Nursing Care Plan For Stress

Stress is a common problem in today’s fast-paced world, and it can have a significant impact on a person’s health and well-being. As a nurse, it is important to develop a nursing care plan for stress to help patients manage their symptoms and improve their quality of life. In this article, we will discuss the steps involved in creating a nursing care plan for stress.

Nursing Assessment

The first step in developing a nursing care plan for stress is to assess the patient’s level of stress. This includes obtaining a complete medical and psychiatric history, as well as a physical exam to assess the patient’s overall health. Other aspects of the assessment include:

  • Determining the patient’s current stressors, including work, family, and financial pressures.
  • Assessing the patient’s behavior and mood, including any signs of anxiety or depression.
  • Evaluating the patient’s coping skills, including any strategies they use to manage stress.
  • Assessing the patient’s social support system, including family and friends who may be involved in their care.

Nursing Diagnosis

After conducting a thorough assessment, the nurse can formulate a nursing diagnosis based on the patient’s needs. Possible nursing diagnoses for stress include:

  • Ineffective coping related to high levels of stress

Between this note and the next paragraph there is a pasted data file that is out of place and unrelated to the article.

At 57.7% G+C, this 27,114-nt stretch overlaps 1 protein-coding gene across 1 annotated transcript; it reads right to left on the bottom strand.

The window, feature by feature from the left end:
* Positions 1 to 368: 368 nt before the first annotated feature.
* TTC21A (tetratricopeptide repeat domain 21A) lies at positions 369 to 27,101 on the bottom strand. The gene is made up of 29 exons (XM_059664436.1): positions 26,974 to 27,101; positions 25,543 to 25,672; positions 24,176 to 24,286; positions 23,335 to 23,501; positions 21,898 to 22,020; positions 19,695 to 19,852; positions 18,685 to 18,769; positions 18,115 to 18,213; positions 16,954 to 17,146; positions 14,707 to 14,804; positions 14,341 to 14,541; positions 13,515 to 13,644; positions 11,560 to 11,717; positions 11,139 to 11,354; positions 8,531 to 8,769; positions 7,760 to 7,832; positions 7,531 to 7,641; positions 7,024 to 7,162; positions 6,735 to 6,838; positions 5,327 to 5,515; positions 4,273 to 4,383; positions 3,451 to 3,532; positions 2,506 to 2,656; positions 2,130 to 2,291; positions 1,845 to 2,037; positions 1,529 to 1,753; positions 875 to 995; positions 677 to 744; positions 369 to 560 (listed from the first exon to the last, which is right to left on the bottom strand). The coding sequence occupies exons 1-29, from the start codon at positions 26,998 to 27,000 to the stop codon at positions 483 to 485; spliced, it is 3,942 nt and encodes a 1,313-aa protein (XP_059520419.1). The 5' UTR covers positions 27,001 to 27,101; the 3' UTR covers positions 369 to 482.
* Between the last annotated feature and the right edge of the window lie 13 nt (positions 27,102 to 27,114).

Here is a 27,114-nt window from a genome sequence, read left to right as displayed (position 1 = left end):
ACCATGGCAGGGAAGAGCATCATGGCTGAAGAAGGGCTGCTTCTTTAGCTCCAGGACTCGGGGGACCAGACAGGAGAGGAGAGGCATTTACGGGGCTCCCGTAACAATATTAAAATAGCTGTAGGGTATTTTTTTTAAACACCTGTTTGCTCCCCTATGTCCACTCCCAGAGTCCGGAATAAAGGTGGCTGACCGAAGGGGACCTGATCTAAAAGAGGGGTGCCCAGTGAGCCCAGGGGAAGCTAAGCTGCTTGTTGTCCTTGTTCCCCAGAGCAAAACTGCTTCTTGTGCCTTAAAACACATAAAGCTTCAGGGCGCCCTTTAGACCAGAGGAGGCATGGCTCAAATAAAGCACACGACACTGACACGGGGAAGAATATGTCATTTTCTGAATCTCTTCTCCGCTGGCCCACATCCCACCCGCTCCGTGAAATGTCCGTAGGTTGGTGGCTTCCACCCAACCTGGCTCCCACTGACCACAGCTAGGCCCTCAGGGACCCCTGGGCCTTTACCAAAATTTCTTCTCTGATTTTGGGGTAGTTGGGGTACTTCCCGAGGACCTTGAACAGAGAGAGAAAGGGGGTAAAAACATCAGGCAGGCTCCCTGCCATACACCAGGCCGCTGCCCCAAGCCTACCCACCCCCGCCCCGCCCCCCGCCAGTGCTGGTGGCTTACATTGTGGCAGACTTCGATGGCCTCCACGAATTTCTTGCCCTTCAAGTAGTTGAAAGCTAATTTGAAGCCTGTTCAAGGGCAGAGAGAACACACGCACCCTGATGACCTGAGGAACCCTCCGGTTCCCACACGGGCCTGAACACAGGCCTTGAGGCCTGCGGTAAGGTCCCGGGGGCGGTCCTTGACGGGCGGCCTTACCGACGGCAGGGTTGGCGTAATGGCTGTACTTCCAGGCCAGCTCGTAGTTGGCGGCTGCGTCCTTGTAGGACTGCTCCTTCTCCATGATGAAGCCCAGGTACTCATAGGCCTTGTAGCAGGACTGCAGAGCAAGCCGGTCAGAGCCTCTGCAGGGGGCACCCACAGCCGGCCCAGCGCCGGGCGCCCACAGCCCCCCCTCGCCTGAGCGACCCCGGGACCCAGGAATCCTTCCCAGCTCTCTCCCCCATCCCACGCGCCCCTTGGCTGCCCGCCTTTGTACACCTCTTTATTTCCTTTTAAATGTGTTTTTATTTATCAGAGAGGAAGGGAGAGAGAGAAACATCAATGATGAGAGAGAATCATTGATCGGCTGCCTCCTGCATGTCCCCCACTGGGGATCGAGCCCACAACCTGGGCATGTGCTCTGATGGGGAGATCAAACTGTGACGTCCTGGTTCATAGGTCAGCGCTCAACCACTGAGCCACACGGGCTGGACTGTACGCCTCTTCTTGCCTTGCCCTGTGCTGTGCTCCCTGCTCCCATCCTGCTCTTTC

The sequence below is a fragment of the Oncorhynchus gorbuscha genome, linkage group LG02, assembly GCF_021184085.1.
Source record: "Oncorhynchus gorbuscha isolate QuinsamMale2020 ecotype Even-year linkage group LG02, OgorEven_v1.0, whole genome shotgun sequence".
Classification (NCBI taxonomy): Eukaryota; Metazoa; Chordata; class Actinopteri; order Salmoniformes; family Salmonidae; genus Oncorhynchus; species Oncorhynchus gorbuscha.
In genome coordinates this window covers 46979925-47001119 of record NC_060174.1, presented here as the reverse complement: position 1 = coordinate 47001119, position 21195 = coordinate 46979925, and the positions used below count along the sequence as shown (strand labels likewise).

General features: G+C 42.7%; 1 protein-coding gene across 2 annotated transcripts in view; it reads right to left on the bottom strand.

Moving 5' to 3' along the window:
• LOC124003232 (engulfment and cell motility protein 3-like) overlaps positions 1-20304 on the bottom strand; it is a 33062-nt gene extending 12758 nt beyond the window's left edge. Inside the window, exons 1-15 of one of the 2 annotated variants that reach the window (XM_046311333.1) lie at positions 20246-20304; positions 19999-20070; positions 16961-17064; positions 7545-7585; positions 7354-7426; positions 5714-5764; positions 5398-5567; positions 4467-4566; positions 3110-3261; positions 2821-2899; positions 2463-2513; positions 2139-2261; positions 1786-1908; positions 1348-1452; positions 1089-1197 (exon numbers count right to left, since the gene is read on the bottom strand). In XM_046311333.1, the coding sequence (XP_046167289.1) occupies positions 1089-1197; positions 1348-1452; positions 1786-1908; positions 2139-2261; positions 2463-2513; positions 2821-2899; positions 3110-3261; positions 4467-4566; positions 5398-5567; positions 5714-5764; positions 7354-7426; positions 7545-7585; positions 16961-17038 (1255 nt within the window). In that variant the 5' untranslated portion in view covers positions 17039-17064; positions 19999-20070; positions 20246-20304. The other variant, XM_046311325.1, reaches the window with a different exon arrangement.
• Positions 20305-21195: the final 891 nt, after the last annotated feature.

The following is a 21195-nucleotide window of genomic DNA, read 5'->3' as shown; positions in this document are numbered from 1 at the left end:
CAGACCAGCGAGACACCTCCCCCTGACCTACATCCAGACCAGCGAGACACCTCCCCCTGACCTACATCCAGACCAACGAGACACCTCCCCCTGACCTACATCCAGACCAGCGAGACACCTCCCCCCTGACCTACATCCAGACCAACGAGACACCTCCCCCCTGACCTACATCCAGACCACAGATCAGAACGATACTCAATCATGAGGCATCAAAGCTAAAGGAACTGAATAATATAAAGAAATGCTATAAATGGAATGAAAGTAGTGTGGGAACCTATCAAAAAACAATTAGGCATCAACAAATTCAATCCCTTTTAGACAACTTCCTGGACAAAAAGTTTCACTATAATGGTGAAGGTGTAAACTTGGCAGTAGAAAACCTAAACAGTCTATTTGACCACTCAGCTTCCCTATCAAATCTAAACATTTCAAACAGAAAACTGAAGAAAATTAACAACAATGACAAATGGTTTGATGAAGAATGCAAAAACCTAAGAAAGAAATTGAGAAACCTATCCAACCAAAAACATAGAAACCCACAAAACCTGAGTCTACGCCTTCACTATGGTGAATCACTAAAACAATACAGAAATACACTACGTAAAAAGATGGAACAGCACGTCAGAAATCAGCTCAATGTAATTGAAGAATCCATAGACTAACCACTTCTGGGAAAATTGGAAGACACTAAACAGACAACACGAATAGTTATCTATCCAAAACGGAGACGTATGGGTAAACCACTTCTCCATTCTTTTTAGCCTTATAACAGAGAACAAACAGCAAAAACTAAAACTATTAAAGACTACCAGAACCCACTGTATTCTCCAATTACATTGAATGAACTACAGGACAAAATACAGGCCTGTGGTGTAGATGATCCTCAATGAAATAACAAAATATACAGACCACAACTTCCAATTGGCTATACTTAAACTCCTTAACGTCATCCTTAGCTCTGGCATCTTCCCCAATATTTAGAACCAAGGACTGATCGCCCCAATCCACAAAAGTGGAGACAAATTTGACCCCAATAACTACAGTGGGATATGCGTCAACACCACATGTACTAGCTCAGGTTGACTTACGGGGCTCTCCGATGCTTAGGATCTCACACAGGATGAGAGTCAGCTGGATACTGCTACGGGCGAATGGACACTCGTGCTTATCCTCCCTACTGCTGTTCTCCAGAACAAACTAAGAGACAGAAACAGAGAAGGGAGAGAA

• Risk for anxiety related to stress and life changes
  • Risk for depression related to stress and lack of social support


Once the nursing diagnosis has been established, the nurse can develop a plan of care that addresses the patient’s specific needs. The plan of care should be individualized to the patient and based on the nursing diagnosis. Goals for the plan of care may include:

  • Reducing the patient’s stress levels and improving coping skills
  • Promoting relaxation and reducing anxiety symptoms
  • Improving social support and reducing the risk of depression


The implementation phase of the nursing care plan for stress involves carrying out the interventions outlined in the plan of care. Some interventions that may be appropriate include:

  • Teaching stress management techniques, such as deep breathing exercises and progressive muscle relaxation.
  • Encouraging regular exercise and physical activity to reduce stress levels.
  • Providing education on healthy eating and sleeping habits to improve overall health and well-being.
  • Referring the patient to a mental health professional for counseling or therapy.
  • Encouraging the patient to engage in social activities and seek support from family and friends.

Nursing Evaluation

The final step in the nursing care plan for stress is evaluation. This involves assessing the patient’s progress toward meeting the goals outlined in the plan of care. The nurse may use objective measures, such as stress levels or anxiety scores, as well as subjective measures, such as the patient’s self-reported quality of life, to evaluate the effectiveness of the interventions. If the patient has not met the goals outlined in the plan of care, the nurse may need to revise the plan and implement new interventions.


Developing a nursing care plan for stress is an important part of managing this common problem. By conducting a thorough assessment, formulating a nursing diagnosis, and developing and implementing a plan of care, nurses can help patients manage their symptoms and improve their quality of life. Regular evaluation of the patient’s progress is also important to ensure the plan of care is effective and make any necessary adjustments. With the right care and support, patients can learn to manage their stress and improve their overall health and well-being.


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